The Johns Hopkins University’s Discovery Awards provide grant awards to cross-divisional teams, comprised of faculty and/or non-faculty members from at least two schools or affiliates of the university, who are poised to arrive at important discoveries or creative works. The expectation is that these awards will spark new, synergistic interactions between investigators across the institution and lead to work of the highest quality and impact.
Two Discovery Awards are being partially funded by the Ralph O’Connor Sustainable Energy Institute (ROSEI). See below for the titles, abstracts, and brief summaries for the projects.
Title: Developing Adsorptive Coatings and Regenerative Technologies for Simultaneous Atmospheric CO2 and Wind Power Harvesting
Summary: Removal of CO2 through Direct-Air Carbon Capture (DACC) provides a pathway for reducing energy related emissions. A major challenge to its implementation at the scale required to impact global atmospheric CO2 budgets is the significant amount of energy current technologies require to force large amounts of air across adsorbing material for mass transfer. We hypothesize that this limitation can be overcome by exploiting the large surface area (turbine blade) exposed to high relative velocity in an operating utility scale wind turbine, and its associated potential for significant rates of forced convective mass transfer for CO2 capture. This project proposes initial developments of the adsorptive materials, mass transport characterization, along with proof of concept and prototype testing of regenerative steps to realize this new and sustainable technology.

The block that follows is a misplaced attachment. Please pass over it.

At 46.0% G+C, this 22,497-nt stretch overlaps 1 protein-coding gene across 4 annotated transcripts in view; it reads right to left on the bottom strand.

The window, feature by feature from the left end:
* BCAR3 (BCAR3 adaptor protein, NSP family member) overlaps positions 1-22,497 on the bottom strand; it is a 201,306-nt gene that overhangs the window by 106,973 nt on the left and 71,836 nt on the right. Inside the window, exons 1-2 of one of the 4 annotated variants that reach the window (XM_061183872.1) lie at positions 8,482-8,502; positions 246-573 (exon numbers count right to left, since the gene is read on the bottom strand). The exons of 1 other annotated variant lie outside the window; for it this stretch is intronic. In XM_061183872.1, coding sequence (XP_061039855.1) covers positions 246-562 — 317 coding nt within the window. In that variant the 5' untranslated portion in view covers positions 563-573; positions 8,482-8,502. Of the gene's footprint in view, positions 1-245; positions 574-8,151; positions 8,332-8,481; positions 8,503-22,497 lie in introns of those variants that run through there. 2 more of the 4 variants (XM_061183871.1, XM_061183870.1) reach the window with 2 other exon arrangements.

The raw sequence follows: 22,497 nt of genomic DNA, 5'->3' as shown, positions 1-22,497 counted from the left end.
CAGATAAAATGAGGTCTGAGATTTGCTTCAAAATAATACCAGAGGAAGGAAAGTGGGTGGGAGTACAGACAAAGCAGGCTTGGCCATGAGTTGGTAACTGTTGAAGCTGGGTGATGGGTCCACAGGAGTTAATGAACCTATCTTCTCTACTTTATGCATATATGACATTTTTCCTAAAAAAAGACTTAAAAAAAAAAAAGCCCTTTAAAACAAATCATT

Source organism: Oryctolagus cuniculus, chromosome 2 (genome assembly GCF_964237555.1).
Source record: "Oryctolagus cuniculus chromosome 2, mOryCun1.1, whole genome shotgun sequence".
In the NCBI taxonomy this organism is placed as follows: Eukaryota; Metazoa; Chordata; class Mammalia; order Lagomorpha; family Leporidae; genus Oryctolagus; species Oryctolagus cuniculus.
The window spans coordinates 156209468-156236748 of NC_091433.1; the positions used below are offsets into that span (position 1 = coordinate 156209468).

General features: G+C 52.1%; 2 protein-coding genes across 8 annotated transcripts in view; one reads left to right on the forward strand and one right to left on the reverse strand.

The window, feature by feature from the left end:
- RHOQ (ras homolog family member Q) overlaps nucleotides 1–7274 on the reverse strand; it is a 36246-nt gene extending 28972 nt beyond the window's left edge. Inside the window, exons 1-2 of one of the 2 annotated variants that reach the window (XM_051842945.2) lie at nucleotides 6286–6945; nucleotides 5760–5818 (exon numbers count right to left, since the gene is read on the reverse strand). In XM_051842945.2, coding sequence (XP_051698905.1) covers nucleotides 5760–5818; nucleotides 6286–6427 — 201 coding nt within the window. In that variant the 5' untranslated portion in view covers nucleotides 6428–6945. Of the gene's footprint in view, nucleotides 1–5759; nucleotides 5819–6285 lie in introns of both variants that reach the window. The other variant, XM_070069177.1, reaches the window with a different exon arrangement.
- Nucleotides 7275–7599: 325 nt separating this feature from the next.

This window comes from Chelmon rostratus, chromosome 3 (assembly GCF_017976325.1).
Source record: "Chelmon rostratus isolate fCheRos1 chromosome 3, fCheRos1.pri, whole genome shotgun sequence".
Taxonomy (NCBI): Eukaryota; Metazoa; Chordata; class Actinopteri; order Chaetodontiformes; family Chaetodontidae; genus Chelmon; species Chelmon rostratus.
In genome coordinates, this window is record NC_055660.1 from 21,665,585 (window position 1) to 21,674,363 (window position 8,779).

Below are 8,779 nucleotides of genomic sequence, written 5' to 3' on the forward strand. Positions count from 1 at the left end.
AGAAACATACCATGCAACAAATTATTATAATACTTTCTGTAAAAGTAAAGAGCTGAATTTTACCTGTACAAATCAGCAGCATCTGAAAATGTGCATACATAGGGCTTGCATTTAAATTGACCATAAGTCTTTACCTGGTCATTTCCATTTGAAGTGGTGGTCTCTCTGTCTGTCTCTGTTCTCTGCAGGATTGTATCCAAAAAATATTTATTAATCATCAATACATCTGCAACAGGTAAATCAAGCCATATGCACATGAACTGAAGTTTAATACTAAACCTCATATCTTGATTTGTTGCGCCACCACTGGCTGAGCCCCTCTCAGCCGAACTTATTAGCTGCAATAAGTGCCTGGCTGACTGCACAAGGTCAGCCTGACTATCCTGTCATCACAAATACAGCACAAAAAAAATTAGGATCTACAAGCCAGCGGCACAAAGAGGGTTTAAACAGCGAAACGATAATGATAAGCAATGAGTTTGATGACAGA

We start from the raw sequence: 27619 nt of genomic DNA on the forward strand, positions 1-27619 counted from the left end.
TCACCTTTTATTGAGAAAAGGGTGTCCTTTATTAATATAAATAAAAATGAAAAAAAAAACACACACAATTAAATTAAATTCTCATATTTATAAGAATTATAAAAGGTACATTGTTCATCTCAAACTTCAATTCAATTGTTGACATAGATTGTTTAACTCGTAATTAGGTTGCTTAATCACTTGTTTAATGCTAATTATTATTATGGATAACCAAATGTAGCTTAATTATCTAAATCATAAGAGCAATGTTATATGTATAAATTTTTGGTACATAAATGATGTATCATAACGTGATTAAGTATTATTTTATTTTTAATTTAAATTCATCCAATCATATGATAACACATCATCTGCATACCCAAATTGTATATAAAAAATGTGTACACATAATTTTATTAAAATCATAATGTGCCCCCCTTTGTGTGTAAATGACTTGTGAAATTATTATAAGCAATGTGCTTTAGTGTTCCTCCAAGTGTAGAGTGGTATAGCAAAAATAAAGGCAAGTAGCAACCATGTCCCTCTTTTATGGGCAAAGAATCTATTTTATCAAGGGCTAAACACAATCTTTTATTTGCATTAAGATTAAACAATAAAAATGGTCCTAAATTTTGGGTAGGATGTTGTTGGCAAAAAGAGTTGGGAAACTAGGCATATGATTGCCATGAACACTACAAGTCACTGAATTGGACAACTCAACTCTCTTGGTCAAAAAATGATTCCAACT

The project also involves collaboration with Portland State University in Oregon to conduct wind tunnel experiments.
Title: An Abiotic-Biotic Hybrid System for Integrated Carbon Capture and Mineralization
Principal Investigators: Yayuan Liu (ROSEI Affiliated Researcher) and Xiongyi Huang (Arts & Sciences)
Summary: Industrial brine is an abundant alkalinity source that can be used for carbon dioxide sequestration into mineral carbonates. However, carbon capture and mineralization with brine is neither thermodynamically nor kinetically favorable. In this Discovery award collaboration (Yayuan Liu in ChemBE and Xiongyi Huang in Chemistry), the team aims to effectively address such challenges via an abiotic-biotic hybrid system combining metalloenzymes to accelerate carbon dioxide dissolution into brine and an electrochemical driving force to induce carbonate formation.
In addition to the Discovery Awards, JHU recently announced its Catalyst Awards recipients. These grant awards of up to $75,000 support the promising research and creative endeavors of early career faculty with the goal of launching them on a path to a sustainable and rewarding academic career. The program encompasses funding, mentoring opportunities, and the chance to join a cohort of peers at a similar stage in their career.
ROSEI is helping to fund the Catalyst Award for Sara Thoi, a member of the Leadership Council who is also an Assistant Professor in the Department of Chemistry. The institute is also funding a Catalyst Award for Michael Levien, an Associate Professor in the Department of Sociology. ROSEI affiliated researchers Michael Degani and Thomas Kempa also received Catalyst Awards.